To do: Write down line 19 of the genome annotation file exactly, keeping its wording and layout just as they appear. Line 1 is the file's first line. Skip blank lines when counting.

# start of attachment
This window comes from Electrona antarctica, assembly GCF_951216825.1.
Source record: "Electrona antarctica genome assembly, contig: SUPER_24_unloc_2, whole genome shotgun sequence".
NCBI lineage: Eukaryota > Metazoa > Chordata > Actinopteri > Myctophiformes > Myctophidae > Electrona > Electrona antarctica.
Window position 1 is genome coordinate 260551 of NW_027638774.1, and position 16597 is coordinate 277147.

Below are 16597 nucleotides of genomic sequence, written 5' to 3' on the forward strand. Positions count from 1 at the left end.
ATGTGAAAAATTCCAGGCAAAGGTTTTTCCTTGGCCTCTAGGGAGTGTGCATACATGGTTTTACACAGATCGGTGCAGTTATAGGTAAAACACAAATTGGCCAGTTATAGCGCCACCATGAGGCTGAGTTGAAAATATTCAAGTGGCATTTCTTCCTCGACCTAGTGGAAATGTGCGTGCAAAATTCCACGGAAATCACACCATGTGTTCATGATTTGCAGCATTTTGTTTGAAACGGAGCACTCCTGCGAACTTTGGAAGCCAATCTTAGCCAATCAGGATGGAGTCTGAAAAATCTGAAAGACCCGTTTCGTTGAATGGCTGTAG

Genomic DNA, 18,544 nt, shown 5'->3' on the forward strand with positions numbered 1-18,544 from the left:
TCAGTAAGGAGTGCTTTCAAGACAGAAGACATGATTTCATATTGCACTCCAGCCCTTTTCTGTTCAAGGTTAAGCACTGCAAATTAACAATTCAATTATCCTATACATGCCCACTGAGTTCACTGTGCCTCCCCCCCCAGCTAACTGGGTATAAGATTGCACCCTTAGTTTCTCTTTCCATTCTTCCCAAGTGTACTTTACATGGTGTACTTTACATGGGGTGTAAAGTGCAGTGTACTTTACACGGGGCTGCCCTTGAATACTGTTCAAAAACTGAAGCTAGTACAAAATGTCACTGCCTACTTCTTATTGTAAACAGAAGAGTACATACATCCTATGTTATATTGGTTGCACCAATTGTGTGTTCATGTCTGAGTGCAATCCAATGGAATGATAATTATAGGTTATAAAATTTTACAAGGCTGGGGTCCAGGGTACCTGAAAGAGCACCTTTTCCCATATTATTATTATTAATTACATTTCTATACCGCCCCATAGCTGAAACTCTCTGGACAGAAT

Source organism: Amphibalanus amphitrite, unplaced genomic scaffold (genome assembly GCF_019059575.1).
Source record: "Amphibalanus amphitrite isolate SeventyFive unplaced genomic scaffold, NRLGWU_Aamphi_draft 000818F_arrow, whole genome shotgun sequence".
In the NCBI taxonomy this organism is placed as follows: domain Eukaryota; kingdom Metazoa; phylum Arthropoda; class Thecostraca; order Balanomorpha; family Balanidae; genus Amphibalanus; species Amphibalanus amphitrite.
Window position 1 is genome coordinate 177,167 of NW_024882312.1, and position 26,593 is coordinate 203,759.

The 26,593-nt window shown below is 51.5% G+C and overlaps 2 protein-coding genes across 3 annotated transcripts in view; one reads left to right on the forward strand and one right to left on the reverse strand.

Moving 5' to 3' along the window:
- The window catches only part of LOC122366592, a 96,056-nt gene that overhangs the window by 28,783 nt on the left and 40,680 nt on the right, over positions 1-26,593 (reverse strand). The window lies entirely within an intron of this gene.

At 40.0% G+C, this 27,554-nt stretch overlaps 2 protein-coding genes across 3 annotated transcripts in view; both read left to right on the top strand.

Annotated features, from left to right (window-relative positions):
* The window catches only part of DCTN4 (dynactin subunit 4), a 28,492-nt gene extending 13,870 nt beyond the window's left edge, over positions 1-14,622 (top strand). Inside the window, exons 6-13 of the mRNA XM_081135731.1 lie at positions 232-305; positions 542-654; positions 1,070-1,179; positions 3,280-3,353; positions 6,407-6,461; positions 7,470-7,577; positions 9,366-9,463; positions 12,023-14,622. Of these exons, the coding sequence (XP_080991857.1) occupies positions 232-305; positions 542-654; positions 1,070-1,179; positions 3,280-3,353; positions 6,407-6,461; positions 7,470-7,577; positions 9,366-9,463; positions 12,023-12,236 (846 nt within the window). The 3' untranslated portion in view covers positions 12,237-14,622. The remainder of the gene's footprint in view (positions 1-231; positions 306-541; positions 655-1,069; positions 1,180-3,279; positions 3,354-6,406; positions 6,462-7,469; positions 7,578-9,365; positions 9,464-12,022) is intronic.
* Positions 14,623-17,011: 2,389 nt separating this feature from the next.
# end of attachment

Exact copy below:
* Positions 14,623-17,011: 2,389 nt separating this feature from the next.